Many states and countries have established goals to generate at least half of their electricity from renewable sources by some future date, typically 2030. A number of countries have already been able to achieve 50% or greater renewable generation for brief periods measured in days. Australia did it this past November. Germany has seen it on occasion as well.
Denmark has managed to complete an entire year with half of its energy coming from renewable generation. Almost all of it – 47% of the country’s power – came from wind turbines.
Denmark has been generating much of its energy from wind power for quite a while and actually produced about 46% of its electricity from renewable sources in 2017. Denmark was a pioneer in developing commercial wind power during the 1970s, is a major manufacturer of wind turbines, and the small country has installed over 6,000 of them. The gains this past year mostly came from the Horns Rev 3 offshore wind farm that went online in the fall. The 407 MW wind farm has the capacity to cover the annual electricity consumption of about 425,000 households, which is about 20% of the country.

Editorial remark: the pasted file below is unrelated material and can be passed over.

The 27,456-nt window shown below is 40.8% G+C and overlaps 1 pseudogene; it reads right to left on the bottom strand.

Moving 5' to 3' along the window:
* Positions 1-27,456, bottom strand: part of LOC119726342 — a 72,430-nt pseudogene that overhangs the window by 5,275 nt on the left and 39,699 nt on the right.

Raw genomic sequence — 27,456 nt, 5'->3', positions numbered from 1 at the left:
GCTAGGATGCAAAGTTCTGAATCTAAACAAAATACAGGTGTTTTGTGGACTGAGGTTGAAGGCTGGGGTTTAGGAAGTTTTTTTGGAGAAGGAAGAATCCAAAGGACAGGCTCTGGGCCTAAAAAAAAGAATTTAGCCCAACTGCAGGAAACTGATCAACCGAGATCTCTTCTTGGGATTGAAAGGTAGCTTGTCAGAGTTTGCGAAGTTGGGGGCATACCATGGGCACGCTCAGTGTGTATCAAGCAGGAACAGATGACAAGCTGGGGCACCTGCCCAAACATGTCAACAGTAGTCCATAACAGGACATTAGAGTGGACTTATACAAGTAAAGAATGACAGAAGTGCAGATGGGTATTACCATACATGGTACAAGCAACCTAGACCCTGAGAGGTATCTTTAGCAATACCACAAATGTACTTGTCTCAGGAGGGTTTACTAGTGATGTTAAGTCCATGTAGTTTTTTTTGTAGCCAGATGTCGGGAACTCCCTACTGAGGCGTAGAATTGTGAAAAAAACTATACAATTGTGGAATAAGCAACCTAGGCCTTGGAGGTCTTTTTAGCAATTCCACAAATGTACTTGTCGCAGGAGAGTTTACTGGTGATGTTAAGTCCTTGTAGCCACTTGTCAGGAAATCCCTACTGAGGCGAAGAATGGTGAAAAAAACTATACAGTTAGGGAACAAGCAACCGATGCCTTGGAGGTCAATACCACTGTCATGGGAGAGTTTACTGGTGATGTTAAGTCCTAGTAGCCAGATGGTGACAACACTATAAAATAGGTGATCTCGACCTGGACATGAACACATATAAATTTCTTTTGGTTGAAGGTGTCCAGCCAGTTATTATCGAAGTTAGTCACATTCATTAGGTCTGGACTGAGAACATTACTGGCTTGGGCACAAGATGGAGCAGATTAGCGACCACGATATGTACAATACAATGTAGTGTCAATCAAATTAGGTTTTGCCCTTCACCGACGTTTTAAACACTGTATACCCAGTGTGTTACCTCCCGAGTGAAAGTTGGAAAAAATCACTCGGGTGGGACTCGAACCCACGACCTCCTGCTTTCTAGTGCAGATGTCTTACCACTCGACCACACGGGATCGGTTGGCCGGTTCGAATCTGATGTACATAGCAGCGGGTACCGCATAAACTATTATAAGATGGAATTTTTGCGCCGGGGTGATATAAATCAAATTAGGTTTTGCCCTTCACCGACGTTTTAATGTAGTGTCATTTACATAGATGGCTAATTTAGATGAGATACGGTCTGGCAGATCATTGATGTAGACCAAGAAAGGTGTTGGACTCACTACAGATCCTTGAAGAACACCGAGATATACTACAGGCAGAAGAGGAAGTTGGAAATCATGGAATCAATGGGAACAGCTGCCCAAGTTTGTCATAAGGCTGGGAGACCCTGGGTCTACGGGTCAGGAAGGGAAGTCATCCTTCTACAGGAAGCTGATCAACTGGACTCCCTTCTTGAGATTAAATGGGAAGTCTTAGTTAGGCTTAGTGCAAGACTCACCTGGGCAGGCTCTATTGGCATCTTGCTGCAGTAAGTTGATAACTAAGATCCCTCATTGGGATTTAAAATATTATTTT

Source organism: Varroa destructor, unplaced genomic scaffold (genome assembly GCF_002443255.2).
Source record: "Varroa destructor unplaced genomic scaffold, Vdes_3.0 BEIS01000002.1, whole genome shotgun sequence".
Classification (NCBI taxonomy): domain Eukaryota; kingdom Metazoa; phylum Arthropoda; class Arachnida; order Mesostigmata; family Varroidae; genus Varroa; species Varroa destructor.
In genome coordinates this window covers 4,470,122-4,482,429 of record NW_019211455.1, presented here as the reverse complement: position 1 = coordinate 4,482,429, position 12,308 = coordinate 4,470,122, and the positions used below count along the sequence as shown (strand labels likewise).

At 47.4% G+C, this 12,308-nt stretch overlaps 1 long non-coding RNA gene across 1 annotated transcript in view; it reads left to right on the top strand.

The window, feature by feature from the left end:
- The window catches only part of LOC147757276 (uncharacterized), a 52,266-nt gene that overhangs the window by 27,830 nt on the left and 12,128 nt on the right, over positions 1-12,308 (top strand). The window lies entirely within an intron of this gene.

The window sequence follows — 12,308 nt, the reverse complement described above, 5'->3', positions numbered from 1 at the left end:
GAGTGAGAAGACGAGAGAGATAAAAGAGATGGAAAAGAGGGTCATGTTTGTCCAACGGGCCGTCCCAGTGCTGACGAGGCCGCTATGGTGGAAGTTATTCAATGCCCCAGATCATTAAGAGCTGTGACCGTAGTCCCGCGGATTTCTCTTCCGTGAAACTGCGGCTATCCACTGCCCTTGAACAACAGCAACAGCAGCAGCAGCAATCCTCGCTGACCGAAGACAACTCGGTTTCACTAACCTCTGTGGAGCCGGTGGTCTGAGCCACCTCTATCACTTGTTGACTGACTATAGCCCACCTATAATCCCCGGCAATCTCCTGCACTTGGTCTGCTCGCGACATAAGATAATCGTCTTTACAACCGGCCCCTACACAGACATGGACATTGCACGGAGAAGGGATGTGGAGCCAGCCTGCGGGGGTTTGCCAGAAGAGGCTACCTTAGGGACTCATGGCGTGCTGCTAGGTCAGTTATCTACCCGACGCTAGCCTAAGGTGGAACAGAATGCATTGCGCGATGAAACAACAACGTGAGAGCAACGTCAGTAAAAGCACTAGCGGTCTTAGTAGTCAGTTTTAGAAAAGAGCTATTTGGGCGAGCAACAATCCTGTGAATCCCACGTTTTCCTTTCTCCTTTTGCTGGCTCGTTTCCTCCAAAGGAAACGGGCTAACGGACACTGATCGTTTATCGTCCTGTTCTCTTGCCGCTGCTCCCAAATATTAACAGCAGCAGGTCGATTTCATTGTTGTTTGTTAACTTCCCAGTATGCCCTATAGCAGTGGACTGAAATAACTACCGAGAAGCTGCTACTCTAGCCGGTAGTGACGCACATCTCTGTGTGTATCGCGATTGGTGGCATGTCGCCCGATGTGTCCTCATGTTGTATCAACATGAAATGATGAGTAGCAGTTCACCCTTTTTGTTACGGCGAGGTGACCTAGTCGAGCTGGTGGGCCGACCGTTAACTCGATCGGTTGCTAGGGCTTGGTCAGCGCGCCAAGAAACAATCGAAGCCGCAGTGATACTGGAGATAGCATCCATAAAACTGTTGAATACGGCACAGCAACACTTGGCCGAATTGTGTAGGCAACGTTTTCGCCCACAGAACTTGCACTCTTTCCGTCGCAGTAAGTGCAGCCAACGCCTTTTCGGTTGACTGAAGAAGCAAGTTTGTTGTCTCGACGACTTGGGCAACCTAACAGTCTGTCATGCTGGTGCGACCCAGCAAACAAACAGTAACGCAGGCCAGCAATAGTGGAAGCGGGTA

The growth of wind power in Denmark is still ramping up. A 600 MW wind farm in the Baltic Sea will be connected to the Danish and German electricity grid by 2021, and a wind farm of at least 800 MW capacity in the North Sea is scheduled to come online in 2025.
The Danish Parliament has passed an ambitious climate law with the goal of reducing CO2 emissions by 70% in 2030 compared with 1990. The country’s overall goal of being carbon-neutral by 2050 does not seem like a pipe dream.
Photo, posted July 12, 2009, courtesy of Flickr.